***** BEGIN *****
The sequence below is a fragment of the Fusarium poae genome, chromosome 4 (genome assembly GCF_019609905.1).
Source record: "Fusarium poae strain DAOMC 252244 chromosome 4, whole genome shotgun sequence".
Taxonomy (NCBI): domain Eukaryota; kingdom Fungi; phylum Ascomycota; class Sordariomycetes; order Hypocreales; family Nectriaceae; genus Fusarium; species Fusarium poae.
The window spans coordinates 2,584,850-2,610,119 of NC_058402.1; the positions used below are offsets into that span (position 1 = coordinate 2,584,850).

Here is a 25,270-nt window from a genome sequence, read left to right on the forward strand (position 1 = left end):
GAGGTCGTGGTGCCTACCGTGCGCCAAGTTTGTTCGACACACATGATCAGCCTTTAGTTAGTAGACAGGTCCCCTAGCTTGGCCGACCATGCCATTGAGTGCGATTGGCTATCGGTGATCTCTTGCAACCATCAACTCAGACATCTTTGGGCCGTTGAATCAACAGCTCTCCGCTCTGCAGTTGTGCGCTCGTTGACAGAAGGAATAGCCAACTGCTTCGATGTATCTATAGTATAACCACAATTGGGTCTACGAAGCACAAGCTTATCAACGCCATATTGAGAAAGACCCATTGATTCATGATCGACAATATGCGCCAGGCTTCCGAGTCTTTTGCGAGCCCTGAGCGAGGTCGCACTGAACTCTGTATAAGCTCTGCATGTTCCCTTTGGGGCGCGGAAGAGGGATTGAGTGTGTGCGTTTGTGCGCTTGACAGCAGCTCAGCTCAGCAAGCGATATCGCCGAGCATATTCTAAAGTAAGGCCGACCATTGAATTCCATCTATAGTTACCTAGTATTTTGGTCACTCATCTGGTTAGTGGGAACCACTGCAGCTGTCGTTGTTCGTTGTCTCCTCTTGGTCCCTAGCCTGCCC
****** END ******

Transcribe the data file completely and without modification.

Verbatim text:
The sequence below is a fragment of the Fusarium poae genome, chromosome 4 (genome assembly GCF_019609905.1).
Source record: "Fusarium poae strain DAOMC 252244 chromosome 4, whole genome shotgun sequence".
Taxonomy (NCBI): domain Eukaryota; kingdom Fungi; phylum Ascomycota; class Sordariomycetes; order Hypocreales; family Nectriaceae; genus Fusarium; species Fusarium poae.
The window spans coordinates 2,584,850-2,610,119 of NC_058402.1; the positions used below are offsets into that span (position 1 = coordinate 2,584,850).

Here is a 25,270-nt window from a genome sequence, read left to right on the forward strand (position 1 = left end):
GAGGTCGTGGTGCCTACCGTGCGCCAAGTTTGTTCGACACACATGATCAGCCTTTAGTTAGTAGACAGGTCCCCTAGCTTGGCCGACCATGCCATTGAGTGCGATTGGCTATCGGTGATCTCTTGCAACCATCAACTCAGACATCTTTGGGCCGTTGAATCAACAGCTCTCCGCTCTGCAGTTGTGCGCTCGTTGACAGAAGGAATAGCCAACTGCTTCGATGTATCTATAGTATAACCACAATTGGGTCTACGAAGCACAAGCTTATCAACGCCATATTGAGAAAGACCCATTGATTCATGATCGACAATATGCGCCAGGCTTCCGAGTCTTTTGCGAGCCCTGAGCGAGGTCGCACTGAACTCTGTATAAGCTCTGCATGTTCCCTTTGGGGCGCGGAAGAGGGATTGAGTGTGTGCGTTTGTGCGCTTGACAGCAGCTCAGCTCAGCAAGCGATATCGCCGAGCATATTCTAAAGTAAGGCCGACCATTGAATTCCATCTATAGTTACCTAGTATTTTGGTCACTCATCTGGTTAGTGGGAACCACTGCAGCTGTCGTTGTTCGTTGTCTCCTCTTGGTCCCTAGCCTGCCC